Cane brush is the best bed for them to wind in. When that cannot be had, cut oak limbs ; lay them in the sun to wilt: if they are put up green and the worm commences winding in them the leaves curl and the worm has to leave its place to find a better, and will seldom begin again. Cut the brush of the right length to spring in between the frames. The frames should be eighteen inches apart, three tier, one above the other, the lower one two feet from the ground. When feeding, after the brush are put up, lay the butt-end of the multicaulis branches (nothing else is worth feeding with) snug to the oak bushes, that the worms can get to them when they want to wind. After most of the worms on a frame are gone up, pick off the rest and mark the frame : in four days gather the cocoons, if the weather is warm ; if not, in six days. Having the oldest worms in the upper tier, you can take them down with out disturbing the rest.
After the cocoons are gathered, select the best for seed. When the millers come out, throw all the poor ones out, if there are any. The papers intended for the eggs, are hung up to keep them clean, as there will be nothing on them but the eggs. To keep eggs from hatching in summer, roll the papers in cotton bat ting, put it in a wooden box and place them in an ice house on the ice ; cover it with straw and they will keep well. The cocoons intended for reeling are put in the sun as soon as they are gathered ; spread them thin, and a few days will kill the chrysalis. They must be well dried or they will mould. The pea-nut being much firmer and heavier, takes longer to kill and dry than any other va riety. To sum up the whole : have good, well-kept eggs ; give them plenty of room (an ounce of eggs, when the worms ure full grown, should have twenty-five frames, three by four feet, to feed and wind on).
This is very essential. Keep them clean ; feed in an open building; close it only when it is very windy. Cultivate your trees well ; if they are not thrifty the worms will not be; yellow leaves will not do. Feed the worms all they will eat from the start. It is better to have them leave some, than not have enough. Have a good place for them to wind in ; and if the weather is warm and uniform, the worms will do their part. If any are dis eased, pick them off.
After the worm has enveloped itself in the cocoon, seven or eight days are per mitted to elapse before the balls are ga thered ; the next process is to destroy the life of the chrysalides, which is done either by exposure to the sun, or by the heat of an oven or of steam. The cocoons are next separated from the floss, or loose downy substance, which envelopes the compact balls, and are then ready to be reelect. For this purpose, they are thrown into a boiler of hot water, for the purpose of dissolving the gum, and, be ing gently dressed with a brush, to which the threads adhere, the reeler is thus enabled to disengage them. The ends of
four or more of the threads thus cleared are passed through holes in an iron bar, after which two of these compound threads are twisted together, and made fast to the reel. The length of reeled silk, obtained from a single cocoon, va ries from 300 to 600 yards ; and it has been estimated, that 12 lbs. of cocoons, the produce of the labors of 2,800 worms, who have consumed 152 lbs. of mulberry leaves, give 1 lb. of reeled silk, which may be converted into 16 yards of Bros de Na ples.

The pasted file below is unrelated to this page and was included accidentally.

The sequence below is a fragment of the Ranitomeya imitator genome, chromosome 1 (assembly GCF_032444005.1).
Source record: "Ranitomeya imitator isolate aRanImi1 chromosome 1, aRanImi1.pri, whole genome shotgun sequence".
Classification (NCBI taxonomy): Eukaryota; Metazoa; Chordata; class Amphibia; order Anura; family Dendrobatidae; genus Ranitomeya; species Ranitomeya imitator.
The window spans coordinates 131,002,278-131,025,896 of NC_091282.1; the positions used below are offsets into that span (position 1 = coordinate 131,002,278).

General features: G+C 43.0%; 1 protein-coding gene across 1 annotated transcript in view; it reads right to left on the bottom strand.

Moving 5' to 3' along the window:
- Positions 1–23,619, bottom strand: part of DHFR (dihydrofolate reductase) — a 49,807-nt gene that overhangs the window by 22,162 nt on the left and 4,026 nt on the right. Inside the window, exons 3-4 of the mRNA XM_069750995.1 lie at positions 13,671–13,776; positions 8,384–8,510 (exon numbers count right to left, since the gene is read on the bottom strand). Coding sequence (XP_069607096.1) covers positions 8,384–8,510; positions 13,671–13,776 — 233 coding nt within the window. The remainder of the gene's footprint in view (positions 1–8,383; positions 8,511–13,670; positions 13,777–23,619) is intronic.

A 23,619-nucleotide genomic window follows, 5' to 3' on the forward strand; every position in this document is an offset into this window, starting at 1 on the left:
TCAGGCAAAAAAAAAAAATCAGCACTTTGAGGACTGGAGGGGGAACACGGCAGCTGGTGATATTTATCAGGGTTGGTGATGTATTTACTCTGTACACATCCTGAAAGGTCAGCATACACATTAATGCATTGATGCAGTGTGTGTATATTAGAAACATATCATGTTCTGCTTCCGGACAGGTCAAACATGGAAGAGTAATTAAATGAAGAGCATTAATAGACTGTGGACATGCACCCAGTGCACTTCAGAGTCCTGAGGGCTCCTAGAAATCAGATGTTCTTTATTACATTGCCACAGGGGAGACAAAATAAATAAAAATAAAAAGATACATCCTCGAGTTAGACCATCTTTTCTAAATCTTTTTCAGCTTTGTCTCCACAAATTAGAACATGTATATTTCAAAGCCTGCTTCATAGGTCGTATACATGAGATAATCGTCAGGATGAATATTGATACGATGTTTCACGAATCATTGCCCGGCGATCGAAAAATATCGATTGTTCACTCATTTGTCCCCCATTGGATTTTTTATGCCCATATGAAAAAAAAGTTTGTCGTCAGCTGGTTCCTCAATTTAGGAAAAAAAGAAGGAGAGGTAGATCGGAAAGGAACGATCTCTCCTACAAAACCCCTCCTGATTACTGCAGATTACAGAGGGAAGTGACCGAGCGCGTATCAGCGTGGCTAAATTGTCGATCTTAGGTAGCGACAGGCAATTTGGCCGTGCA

Those cocoons which have been per forated cannot be reeled, but must be spun, on account of the breaks in the thread. The produce of these balls, when worked, is called,fiertret.
Reeling is a branch of the silk business, which more properly comes under the head of manufacturing. farmer who engages in the silk culture, in order to avail himself of an additional profit, should provide his family with a suitable reel, by the use of which, after a little experience, he will be enabled to offer his silk in market, in a form that will greatly enhance its value, and much re duce the trouble and expense of trans portation. Reels can now be procured in almost any of the principal cities at a small cost, or they can be made by any ingenious farmer or carpenter. The reel now uniformly used, is that known as the Piedmontese.
All attempts to improve this reel in its general principles, have failed. At Econ oiny, however, they have made an addi tion which may be found useful. It con sists of two pair of whirls, made of wire, in the form of an aspel to a reel, about four inches long and two and a half inches across at the ends, the wires be ing bent in the middle, leaving them about one and a half inches across from arm to arm, making the circumference about six inches. These whirls are set in an iron frame, and run each upon two points or centres. Each pair is set equi distant, on a direct line, about eight inches apart, between the first guides i and those on the traverse bar, instead of making the usual number of turns around each thread, as they pass be tween the guides on the reel. With this arrangement, each thread is taken from the basin and passed through the first guides, then carried over and around the two whirls, and where they pass each other on the top, the turns are made ne cessary to give firmness to the thread, then passing directly through the guides in the traverse bar to the arms of the reel, making each thread in reeling in dependent of the other. This enables the reeler, when a remnant of cocoons are to be finished on leaving the work, to unite both threads into one, retaining the necessary size; whereas both Would be too fine if continued on the reel in the ordinary manner.